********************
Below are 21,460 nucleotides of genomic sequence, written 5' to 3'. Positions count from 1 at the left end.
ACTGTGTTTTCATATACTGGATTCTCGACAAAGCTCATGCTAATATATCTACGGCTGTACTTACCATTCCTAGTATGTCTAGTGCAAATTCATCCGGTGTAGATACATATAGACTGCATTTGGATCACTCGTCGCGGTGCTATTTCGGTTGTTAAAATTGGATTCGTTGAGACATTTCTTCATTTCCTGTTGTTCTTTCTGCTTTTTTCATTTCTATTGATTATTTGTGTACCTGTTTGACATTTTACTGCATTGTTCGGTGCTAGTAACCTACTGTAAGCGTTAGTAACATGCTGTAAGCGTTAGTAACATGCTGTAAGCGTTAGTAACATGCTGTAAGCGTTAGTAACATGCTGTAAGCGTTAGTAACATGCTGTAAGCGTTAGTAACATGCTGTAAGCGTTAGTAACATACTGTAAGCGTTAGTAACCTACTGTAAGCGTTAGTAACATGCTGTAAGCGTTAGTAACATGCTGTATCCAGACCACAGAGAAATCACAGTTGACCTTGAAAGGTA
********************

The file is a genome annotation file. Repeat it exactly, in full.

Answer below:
Below are 21,460 nucleotides of genomic sequence, written 5' to 3'. Positions count from 1 at the left end.
ACTGTGTTTTCATATACTGGATTCTCGACAAAGCTCATGCTAATATATCTACGGCTGTACTTACCATTCCTAGTATGTCTAGTGCAAATTCATCCGGTGTAGATACATATAGACTGCATTTGGATCACTCGTCGCGGTGCTATTTCGGTTGTTAAAATTGGATTCGTTGAGACATTTCTTCATTTCCTGTTGTTCTTTCTGCTTTTTTCATTTCTATTGATTATTTGTGTACCTGTTTGACATTTTACTGCATTGTTCGGTGCTAGTAACCTACTGTAAGCGTTAGTAACATGCTGTAAGCGTTAGTAACATGCTGTAAGCGTTAGTAACATGCTGTAAGCGTTAGTAACATGCTGTAAGCGTTAGTAACATGCTGTAAGCGTTAGTAACATGCTGTAAGCGTTAGTAACATACTGTAAGCGTTAGTAACCTACTGTAAGCGTTAGTAACATGCTGTAAGCGTTAGTAACATGCTGTATCCAGACCACAGAGAAATCACAGTTGACCTTGAAAGGTA